Saying goodbye to nursing legend Catherine Crumbs

Catherine Crumbs, RNC, M.S.N., A.R.N.P.

ST. PETERSBURG – Born May 29, 1947, at Mercy Hospital in St. Petersburg, Catherine Crumbs had a caring personality and a giving spirit that many will never forget. She was a highly qualified, consummate professional who provided served as a nurse practitioner, nurse educator, and clinical nurse specialist.

Mrs. Crumbs worked within Bayfront Health System, St. Petersburg, Pinellas County Health Department and Bay Pines VA Healthcare System. With more than four decades of experience in her field, she had a special expertise in gerontology and medical/surgical nursing.

She started her nursing career at Mercy Hospital as a candy striper while attending Gibbs High School. She gave patients water, read to them and wrote letters for them. She was taught basic patient care, which came in handy since she was the only person one burn victim would allow to touch her.

After finishing high school, she became a nurse’s aide at Mound Park. She went on to earn a licensed practical nurse certification in 1972, and an associate degree in nursing in 1978 from St. Petersburg Junior College.

She wasn’t done learning, though. While raising children and taking care of her husband, she earned a Bachelor of Science Degree in Nursing in 1986, followed by a Master of Science degree in Nursing with a Nurse Practitioner concentration in 1990 from the University of South Florida.

“I took one class at a time. It took me 20 years to get where I am,” Crumbs told The Weekly Challenger back in 2016.

Attending St. Petersburg Junior College soon after forced integration, she persevered through the professors telling her that she couldn’t learn and white students calling her names.

“I could tell you some stories that would make you cry,” she said. “We had to fight to get through school. All you heard is that you weren’t good enough or smart enough.”

Once she got a tutor to teach her how to study, the rest was history. Almost 20 years after that ordeal, she ended up teaching nursing at St. Petersburg College, retiring in 2013.

In 1977, Mrs. Crumbs began tutoring licensed practical and registered nursing students from Hillsborough and Pinellas Counties at the Pinellas County Urban League with her colleague Betty Scott under the leadership of former president and CEO James O. Simmons.

Mrs. Crumbs said a teacher should be like a locksmith. “You have to find what key that will unlock their brains. Not everyone learns the same.”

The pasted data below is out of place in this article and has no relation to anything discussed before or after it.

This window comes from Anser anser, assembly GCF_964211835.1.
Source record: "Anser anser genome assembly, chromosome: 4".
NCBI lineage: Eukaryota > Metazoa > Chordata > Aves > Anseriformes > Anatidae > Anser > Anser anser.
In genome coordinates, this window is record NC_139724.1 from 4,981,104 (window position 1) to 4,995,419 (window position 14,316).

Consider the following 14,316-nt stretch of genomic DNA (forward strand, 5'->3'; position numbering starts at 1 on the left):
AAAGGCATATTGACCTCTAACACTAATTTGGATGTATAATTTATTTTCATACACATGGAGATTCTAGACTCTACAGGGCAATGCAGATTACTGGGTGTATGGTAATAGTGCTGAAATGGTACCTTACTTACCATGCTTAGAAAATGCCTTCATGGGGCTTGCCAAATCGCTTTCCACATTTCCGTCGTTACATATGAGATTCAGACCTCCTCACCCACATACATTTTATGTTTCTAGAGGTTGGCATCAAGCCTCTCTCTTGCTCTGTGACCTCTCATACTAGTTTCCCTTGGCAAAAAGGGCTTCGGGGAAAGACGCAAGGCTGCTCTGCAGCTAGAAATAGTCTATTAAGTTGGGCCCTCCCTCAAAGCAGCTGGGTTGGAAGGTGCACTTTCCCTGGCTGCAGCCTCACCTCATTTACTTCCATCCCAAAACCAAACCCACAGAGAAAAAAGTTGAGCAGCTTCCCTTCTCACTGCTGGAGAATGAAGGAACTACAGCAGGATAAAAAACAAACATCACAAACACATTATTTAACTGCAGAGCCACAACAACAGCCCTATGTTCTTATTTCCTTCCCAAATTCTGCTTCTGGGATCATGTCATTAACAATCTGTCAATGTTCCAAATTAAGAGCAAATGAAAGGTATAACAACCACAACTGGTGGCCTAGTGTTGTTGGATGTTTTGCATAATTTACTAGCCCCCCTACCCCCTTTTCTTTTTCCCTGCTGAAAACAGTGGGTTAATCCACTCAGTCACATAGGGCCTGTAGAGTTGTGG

She unselfishly gave of her time and talent by willingly giving back to the community for more than 43 years. Every year, she and her nursing students would conduct health screenings to at-risk residents in St. Petersburg while participating in the Urban League’s Crime Prevention Run.

One pivotal moment for Mrs. Crumbs was when former NFL player Derrick Brooks acknowledged her at the Urban League’s Equal Opportunity Day Gala. He said from the stage, “If I was only a few years older.” This made her day, and she talked about it for weeks.

Mrs. Crumbs endured many challenges in her nursing career, but it did not stop her from speaking out and standing up for her beliefs.  One of her favorite quotes was “unjust won’t thrive” long before the Black Live Matters Movement garnered attention.

She was instrumental in forming the Pathway Program at St. Petersburg College to increase minority presence and gender equity in health care professions. Beginning in 1992, the program was created for disadvantaged and underrepresented students.

Mrs. Crumbs worked on the task force comprised of former St. Petersburg Junior College President Carl Kuttler, faculty and community leaders, including former St. Petersburg NAACP president Garnelle Jenkins and the Urban League’s Simmons to diversify health programs.

Mrs. Crumbs was a member of the Phi Kappa Phi Honor Society and former president of the National Black Nurses Association, St. Petersburg Chapter. For her wealth of nursing excellence, she received numerous awards and recognitions, both locally and nationally.

She was listed in the Who’s Who Among America’s Teachers, the Who’s Who in American Nursing and the Who’s Who of Women Executives. She also served as a Professor Emeritus at St. Petersburg College.

Mrs. Crumbs dedicated her life to delivering the highest standard of quality and compassionate care to her patients.  She attributed her successes to her firm conviction that nursing was her God-given purpose.

She devoted her life to helping people and teaching her students how to be the best possible nurse they can be. Mrs. Crumbs’ legacy will be remembered through the many lives she touched; the students she assisted in becoming successful nurses and the inspiration she provided while helping others further their education.

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